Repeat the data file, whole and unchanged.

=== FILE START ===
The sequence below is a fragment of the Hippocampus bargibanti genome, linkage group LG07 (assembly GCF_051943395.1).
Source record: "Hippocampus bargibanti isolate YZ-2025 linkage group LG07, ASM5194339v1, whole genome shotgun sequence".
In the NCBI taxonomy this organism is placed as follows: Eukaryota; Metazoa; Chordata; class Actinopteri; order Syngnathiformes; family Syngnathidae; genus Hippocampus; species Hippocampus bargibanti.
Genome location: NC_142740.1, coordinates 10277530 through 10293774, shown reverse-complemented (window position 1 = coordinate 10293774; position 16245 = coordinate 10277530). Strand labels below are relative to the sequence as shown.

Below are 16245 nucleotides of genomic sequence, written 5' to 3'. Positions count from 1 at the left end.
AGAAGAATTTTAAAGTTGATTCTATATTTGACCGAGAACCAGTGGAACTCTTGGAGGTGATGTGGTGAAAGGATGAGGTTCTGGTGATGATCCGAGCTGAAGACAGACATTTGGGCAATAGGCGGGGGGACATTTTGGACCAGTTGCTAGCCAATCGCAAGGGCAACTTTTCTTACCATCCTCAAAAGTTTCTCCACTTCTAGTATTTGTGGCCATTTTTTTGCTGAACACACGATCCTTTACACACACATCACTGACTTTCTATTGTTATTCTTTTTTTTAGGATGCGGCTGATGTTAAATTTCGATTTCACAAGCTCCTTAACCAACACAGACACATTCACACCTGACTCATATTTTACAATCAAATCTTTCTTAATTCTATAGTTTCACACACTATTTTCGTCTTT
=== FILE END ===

The sequence below is a fragment of the Hippocampus bargibanti genome, linkage group LG07 (assembly GCF_051943395.1).
Source record: "Hippocampus bargibanti isolate YZ-2025 linkage group LG07, ASM5194339v1, whole genome shotgun sequence".
In the NCBI taxonomy this organism is placed as follows: Eukaryota; Metazoa; Chordata; class Actinopteri; order Syngnathiformes; family Syngnathidae; genus Hippocampus; species Hippocampus bargibanti.
Genome location: NC_142740.1, coordinates 10277530 through 10293774, shown reverse-complemented (window position 1 = coordinate 10293774; position 16245 = coordinate 10277530). Strand labels below are relative to the sequence as shown.

Below are 16245 nucleotides of genomic sequence, written 5' to 3'. Positions count from 1 at the left end.
AGAAGAATTTTAAAGTTGATTCTATATTTGACCGAGAACCAGTGGAACTCTTGGAGGTGATGTGGTGAAAGGATGAGGTTCTGGTGATGATCCGAGCTGAAGACAGACATTTGGGCAATAGGCGGGGGGACATTTTGGACCAGTTGCTAGCCAATCGCAAGGGCAACTTTTCTTACCATCCTCAAAAGTTTCTCCACTTCTAGTATTTGTGGCCATTTTTTTGCTGAACACACGATCCTTTACACACACATCACTGACTTTCTATTGTTATTCTTTTTTTTAGGATGCGGCTGATGTTAAATTTCGATTTCACAAGCTCCTTAACCAACACAGACACATTCACACCTGACTCATATTTTACAATCAAATCTTTCTTAATTCTATAGTTTCACACACTATTTTCGTCTTT